A study released Wednesday shows the cost of a data breach is becoming increasingly expensive for firms—not so much because of the technological steps needed to fix the problem—but because the increasingly savvy public bails on the victim of the breach and takes their business with them.
The study was conducted by privacy and information management research firm Ponemon Institute along with Vontu, the data loss prevention software developer recently acquired by Symantec, and PGP, makers of the Pretty Good Privacy security software.
The study found that data breach incidents cost companies $197 per compromised customer record in 2007, compared to $182 in 2006. For a financial services firm, the cost was even more expensive at $239 per lost record. Most of the cost, $128 out of the $197, is from lost business and having to acquire new customers.
This data, according to the study and some security experts, is starting to affect how companies operate.
“A few years ago, you wouldn’t have a marketing officer concerned with a data breach. That was an IT problem. Nowadays all the execs around a boardroom table are concerned about it,” John Dasher, director of product management for PGP told InternetNews.com. “If I’m a marketing officer, the last thing I want to do is spend marketing money doing brand damage repair because of a breach.”
The report, called “The 2007 Annual Study: Cost of a Data Breach,” comes from a detailed analysis of 35 data breach incidents involving fewer than 4,000 records to more than 125,000 records.
The TJX breach, initially believed to be a small deal, has grown enormously expensive for the retailer. TJX in August announced it would take a $118 million charge related to the costs and potential liability resulting from the theft of more than 45 million credit and debit accounts. “This is one of the first widely publicized examples of how a data breach can affect you, your shareholders, and your stock price,” said Dasher.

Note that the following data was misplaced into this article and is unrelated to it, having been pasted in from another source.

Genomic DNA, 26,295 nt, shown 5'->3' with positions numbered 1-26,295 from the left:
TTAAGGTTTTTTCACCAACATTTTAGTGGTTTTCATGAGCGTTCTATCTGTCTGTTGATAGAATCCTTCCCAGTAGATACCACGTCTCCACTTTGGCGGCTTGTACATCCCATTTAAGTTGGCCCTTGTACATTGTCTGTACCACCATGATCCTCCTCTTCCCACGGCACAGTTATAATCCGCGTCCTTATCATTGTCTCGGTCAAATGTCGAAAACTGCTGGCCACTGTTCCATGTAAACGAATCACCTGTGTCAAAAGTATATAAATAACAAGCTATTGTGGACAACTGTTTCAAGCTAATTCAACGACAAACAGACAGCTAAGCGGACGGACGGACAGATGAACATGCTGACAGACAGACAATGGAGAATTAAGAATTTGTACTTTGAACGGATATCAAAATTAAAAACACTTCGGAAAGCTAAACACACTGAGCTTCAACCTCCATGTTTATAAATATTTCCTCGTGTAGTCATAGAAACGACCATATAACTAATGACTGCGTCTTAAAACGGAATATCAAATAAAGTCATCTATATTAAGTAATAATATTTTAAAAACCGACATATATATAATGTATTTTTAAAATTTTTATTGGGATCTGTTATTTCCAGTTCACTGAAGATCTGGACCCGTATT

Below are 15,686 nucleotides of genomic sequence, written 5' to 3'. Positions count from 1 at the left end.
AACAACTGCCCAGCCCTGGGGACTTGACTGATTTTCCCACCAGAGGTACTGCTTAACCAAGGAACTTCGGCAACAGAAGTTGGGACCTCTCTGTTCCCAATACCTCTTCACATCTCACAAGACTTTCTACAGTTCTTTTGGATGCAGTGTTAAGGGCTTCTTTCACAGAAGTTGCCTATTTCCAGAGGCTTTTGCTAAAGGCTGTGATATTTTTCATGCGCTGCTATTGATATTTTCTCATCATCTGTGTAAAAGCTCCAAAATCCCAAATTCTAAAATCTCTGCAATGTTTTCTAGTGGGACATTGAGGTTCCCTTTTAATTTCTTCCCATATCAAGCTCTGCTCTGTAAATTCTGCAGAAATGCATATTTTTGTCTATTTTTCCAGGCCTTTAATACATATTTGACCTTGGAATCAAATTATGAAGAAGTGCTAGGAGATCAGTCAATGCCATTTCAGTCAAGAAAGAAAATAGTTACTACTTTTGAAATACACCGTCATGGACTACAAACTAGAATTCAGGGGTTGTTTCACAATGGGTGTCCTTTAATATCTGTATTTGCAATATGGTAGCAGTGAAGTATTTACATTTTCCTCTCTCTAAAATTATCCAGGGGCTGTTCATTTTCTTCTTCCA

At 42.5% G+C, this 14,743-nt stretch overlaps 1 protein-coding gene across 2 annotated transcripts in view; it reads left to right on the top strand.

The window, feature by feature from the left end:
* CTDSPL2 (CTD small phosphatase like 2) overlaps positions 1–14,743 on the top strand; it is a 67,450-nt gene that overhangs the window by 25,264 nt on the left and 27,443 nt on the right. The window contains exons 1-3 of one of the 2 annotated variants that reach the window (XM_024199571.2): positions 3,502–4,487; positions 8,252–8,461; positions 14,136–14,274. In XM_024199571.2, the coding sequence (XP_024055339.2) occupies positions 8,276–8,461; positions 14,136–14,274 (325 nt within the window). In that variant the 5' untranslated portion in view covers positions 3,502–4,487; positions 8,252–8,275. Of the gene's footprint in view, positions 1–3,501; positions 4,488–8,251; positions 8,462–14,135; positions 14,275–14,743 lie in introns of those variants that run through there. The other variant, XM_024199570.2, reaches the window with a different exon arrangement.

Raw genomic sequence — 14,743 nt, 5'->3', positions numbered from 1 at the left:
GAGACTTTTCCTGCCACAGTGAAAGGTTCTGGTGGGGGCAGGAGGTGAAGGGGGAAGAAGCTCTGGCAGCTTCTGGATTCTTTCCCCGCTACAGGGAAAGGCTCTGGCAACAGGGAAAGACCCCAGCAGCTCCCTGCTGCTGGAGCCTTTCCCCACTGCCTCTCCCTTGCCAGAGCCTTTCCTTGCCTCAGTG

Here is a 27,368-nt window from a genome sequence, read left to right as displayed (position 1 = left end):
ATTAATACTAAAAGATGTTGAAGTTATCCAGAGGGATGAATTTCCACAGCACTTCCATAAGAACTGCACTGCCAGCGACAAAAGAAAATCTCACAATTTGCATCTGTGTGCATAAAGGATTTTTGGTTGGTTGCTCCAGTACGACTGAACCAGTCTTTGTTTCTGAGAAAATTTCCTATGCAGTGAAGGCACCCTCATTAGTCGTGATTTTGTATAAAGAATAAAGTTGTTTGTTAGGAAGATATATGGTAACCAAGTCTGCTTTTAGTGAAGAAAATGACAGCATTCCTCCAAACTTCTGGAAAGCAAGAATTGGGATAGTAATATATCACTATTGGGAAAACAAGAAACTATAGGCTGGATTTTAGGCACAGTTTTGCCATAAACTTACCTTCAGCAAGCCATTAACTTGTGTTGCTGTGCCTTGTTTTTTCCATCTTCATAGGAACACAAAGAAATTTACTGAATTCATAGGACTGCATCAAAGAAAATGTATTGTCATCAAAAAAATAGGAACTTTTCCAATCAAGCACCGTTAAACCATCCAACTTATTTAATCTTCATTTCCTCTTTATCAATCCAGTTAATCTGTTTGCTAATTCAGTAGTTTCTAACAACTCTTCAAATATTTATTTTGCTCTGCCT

But Peter Firstbrook, security research analyst for Gartner, disputes this scale of impact. “How do they know how much revenue would have accrued before the breach? Our research shows that most consumers do not actually change business after a breach. Check out TJMax’s sales before and after their incident,” he said in an e-mail to InternetNews.com.
Firstbrook appears to make a valid point. TJX may have gotten a black eye but sales rose 8 percent in the third quarter of 2007 compared to the same quarter last year, and the company plans to add more than 1,000 new stores in the next few years.
The report also claims that the average total per-incident costs in 2007 were $6.3 million, a 31 percent increase from the 2006 average per-incident cost of $4.8 million. On the bright side, if there is such a thing, the cost of notification fell 40 percent because firms got better at notifying their customers when a breach occurred.
One of the biggest vulnerabilities is found when data is stored, disseminated and shared with third parties. Outsourcers, contractors, consultants and business partners accounted for 40 percent of breaches, up from 29 percent in 2006. External breaches also cost more, averaging $231 compared to $171 per record.
The Real Point Of Vulnerability?
While outsourcing and third parties are a weakness, the notion of the nefarious hacker sniffing traffic coming into Amazon and Overstock may be overblown. Instead, it’s brick-and-mortar retail outlets like TJX stores that are the weak link.
This past Sunday, the TV news magazine 60 Minutes showed how many retail outlets don’t secure the wireless networks of their stores. Sitting in a car with some computer experts with a laptop, correspondent Leslie Stahl showed how easy it was to pick up on wireless transmissions in the stores.
“It makes sense because companies like Amazon that are born and bred of technology have a good security model from the beginning,” said Dasher. “A lot of brick-and-mortar companies don’t have this. They have conflicting setups. Some of them are still using a DOS-based point-of-sale system.”